AHN: Thinking back over your four years here, are there any cases that weigh on you, business that's been left unfinished?

MK: My role’s different here, so it’s not the operational side. I think the staffing and the morale part of it go hand in hand. I know there’s a continuous cycle of people coming and going, but having a process where we keep the staffing levels at a good level where it doesn’t affect the membership and the members on the road — that does a lot for morale because they’re happy to come to work, they’re not overworked, overburdened, and they know that we’re working for them to keep those staffing levels high.

That cycle has to keep going. There’s always going to be somebody transferred, we just got to get the body in, that’s the biggest battle.

AHN: Outside of staffing and morale, and looking at the detachment overall, what would you say is the biggest accomplishment while you were here?

MK: Everything revolves around staffing. When I first got here, we barely had a plainclothes section. Drugs was upstairs, reporting to the ops support. There was a lot of fragmented components; we had no municipal traffic, no crime reduction unit. We only had two people in plainclothes.

I sat back and watched and observed, to see how things worked and started making moves in how we could put our plainclothes unit together. It took some time but now it’s a sergeant with nine individuals, so you got 10 people in plainclothes. We have a dedicated crime reduction unit, we got a drug unit, we got a serious crime unit. We have two people on municipal traffic, which, again is something the city really appreciates because they are strictly municipal traffic within the boundaries of Fort St. John and they’re a very productive unit.

Same with our people downstairs: we want people that are self motivated, gung-ho, and a lot of our drug dealers and traffickers are under a lot of scrutiny from our teams, so we do displace them quite a bit. Disrupt and displace, that’s a good accomplishment.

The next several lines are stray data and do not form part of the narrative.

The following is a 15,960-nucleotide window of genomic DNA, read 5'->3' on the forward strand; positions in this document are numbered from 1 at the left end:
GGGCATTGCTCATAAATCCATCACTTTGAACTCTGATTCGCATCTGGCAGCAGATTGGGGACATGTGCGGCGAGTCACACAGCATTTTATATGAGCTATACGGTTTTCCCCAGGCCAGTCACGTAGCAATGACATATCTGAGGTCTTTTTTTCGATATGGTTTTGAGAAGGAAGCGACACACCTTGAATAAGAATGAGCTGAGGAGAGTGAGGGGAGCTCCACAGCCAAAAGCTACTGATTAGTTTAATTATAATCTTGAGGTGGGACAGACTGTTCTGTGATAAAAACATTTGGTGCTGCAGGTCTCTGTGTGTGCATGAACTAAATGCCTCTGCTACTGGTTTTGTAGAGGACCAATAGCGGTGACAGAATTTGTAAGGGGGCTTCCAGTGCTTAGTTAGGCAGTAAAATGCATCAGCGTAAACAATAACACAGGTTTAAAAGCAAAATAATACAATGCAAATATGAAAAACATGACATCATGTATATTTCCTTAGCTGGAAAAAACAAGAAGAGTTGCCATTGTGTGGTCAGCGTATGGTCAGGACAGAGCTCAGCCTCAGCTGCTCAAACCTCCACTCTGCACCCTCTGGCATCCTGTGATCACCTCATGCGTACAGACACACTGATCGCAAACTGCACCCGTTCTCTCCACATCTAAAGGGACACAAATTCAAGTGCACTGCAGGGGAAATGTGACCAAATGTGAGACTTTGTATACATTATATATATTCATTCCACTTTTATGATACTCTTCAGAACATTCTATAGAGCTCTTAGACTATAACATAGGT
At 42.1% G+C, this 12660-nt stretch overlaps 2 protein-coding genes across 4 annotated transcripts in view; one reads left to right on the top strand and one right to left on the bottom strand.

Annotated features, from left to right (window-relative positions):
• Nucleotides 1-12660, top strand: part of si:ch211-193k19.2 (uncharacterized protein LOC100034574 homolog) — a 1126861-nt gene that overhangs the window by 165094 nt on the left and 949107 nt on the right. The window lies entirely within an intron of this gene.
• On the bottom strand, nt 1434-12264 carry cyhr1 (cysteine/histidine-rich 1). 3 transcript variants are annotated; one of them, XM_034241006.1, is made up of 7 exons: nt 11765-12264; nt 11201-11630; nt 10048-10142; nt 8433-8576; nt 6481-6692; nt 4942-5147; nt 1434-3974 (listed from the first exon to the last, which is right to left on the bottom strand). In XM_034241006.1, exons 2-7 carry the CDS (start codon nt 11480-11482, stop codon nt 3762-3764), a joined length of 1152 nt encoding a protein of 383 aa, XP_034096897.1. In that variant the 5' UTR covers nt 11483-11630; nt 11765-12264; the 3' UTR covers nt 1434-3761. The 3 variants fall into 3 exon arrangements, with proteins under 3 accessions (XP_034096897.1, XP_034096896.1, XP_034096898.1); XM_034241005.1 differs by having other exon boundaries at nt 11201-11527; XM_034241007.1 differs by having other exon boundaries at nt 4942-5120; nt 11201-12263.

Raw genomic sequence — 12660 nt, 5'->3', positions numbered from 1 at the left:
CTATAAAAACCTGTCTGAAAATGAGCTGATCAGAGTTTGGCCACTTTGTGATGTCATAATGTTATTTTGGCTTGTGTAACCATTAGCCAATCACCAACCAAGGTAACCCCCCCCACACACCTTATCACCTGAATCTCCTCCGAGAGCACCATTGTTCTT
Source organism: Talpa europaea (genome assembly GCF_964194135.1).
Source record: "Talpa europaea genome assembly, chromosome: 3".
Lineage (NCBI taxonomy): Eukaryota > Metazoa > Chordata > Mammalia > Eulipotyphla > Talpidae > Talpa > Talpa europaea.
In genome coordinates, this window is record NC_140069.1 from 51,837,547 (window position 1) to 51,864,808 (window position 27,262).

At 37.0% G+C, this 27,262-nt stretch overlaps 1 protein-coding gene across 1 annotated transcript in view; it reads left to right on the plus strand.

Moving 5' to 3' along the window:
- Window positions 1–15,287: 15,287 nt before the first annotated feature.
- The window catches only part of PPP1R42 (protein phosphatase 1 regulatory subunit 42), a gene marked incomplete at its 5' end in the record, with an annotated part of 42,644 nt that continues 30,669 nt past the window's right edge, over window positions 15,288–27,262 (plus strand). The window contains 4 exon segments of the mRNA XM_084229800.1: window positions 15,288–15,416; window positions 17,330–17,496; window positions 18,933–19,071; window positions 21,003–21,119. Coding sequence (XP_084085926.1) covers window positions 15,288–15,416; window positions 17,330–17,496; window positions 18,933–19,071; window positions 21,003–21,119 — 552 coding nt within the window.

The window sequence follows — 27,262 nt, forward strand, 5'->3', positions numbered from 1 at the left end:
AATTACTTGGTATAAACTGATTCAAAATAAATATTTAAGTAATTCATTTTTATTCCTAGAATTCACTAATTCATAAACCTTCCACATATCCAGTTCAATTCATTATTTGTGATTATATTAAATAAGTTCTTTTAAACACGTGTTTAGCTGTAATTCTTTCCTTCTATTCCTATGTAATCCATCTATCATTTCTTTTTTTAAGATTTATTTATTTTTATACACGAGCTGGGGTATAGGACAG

Again, it’s about staffing and morale. Budget wise, pretty good, The city’s on board, (protective services director) Jim Rogers was really helpful in building this vision here. As you know we got the new detachment coming up here shortly, we’re still working on that.

I was able to convince them that we needed a couple extra sergeants because I wanted to have sergeants on the watches. So we have two positions already, and that will push another body on the road. We’ll have more resources on the road and you’ll see a lot more police presence. Visibility is a crime reduction strategy.

AHN: What are the biggest challenges facing policing here over next 5 years?

MK: It’s hard to say about the legalization of cannabis yet, that’s going to be a whole new learning curve for everybody. We have to see what our powers of arrest are and we have to see how the public is going to react to that. We are in the process of training of traffic members to be drug recognition experts, division wide, but we do have them here, three in the office that we can rely on to those roadside tests for drug consumption.

As you know, we’re a post detachment, which means we’re split 90 per cent municipal, 10 per cent provincial. So, anything we do for the detachment or resources has to be split that way. That’s where the challenge comes in, because we have to petition the province for funding to keep this a post detachment.

There was talk of making just a municipal detachment and having another one for the rural and provincial resources. It won’t work in this environment. We need to stay together and work together. That’s the best approach.

AHN: What challenges do you see with social media. Everybody’s an eyewitness, posting things to Facebook.

MK: We’re well aware of that. We have policies for social media. We tell the members, you’re always on camera. We make sure we’re training people on social media, we try to get people on the media relations course, and work towards some reporting requirements.

Our interaction with local media is very important, I think, to keep those open lines and talk about things and make sure we have the right message. Positive stuff is good, some of the negative stuff we still have reporting requirements from our communications group, so we still have to follow those guidelines. 

AHN: The city is working on a new police headquarters. What other investments do you see needed here in the city?